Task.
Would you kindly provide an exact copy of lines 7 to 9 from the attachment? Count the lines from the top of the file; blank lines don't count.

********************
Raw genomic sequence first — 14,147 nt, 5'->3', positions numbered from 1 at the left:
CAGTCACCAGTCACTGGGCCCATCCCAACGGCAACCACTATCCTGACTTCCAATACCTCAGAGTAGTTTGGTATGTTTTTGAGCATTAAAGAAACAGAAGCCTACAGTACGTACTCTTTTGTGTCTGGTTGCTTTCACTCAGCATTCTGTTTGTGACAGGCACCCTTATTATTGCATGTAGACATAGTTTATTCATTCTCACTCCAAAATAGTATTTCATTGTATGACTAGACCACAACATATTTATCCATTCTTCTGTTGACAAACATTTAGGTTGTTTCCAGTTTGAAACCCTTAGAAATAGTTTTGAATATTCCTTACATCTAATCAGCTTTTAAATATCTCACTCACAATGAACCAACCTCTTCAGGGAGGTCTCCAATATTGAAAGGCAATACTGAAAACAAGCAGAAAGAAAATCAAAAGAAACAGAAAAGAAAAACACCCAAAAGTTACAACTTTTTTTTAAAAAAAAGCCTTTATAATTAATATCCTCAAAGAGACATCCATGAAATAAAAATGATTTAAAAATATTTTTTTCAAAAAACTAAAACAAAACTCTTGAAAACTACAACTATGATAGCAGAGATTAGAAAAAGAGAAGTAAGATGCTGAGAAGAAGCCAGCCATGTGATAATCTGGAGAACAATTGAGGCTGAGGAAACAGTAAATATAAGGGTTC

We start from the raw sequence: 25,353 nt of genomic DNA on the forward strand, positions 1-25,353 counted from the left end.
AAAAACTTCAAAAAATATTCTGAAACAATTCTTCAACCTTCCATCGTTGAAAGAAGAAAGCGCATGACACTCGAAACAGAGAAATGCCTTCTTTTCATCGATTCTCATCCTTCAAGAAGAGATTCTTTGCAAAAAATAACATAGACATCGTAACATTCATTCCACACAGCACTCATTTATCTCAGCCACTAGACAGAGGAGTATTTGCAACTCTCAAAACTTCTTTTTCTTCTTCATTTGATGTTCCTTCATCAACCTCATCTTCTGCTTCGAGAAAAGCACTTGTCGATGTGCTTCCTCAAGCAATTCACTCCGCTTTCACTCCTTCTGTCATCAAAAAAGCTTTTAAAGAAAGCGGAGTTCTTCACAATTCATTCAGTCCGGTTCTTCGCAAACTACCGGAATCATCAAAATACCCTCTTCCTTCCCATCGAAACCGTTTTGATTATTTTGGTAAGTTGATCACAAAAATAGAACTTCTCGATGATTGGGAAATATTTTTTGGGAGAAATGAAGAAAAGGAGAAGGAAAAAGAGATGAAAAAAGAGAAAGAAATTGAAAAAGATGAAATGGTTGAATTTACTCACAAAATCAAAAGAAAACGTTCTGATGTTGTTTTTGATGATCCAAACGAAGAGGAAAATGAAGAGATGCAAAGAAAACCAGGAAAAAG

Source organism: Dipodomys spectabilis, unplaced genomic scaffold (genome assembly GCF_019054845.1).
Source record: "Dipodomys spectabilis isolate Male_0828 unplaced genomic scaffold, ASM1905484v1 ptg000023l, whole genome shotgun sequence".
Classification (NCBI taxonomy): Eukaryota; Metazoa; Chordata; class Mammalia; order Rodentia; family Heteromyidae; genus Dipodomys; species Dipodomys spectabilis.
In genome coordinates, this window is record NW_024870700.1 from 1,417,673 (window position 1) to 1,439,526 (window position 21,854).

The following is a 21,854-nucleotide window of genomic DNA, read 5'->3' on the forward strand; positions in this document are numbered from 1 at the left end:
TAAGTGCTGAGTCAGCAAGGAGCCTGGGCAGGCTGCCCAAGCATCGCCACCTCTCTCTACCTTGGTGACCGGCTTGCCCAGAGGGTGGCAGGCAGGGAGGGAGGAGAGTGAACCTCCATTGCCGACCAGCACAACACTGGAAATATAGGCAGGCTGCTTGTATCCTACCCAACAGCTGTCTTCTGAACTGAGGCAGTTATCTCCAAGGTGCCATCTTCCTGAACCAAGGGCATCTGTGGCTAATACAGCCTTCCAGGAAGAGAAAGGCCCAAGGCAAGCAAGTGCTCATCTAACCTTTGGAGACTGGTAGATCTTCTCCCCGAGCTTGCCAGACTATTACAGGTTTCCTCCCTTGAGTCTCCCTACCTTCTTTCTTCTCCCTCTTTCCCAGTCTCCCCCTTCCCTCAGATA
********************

Classification (NCBI taxonomy): Eukaryota; Metazoa; Chordata; class Mammalia; order Rodentia; family Heteromyidae; genus Dipodomys; species Dipodomys spectabilis.
In genome coordinates, this window is record NW_024870700.1 from 1,417,673 (window position 1) to 1,439,526 (window position 21,854).

The following is a 21,854-nucleotide window of genomic DNA, read 5'->3' on the forward strand; positions in this document are numbered from 1 at the left end: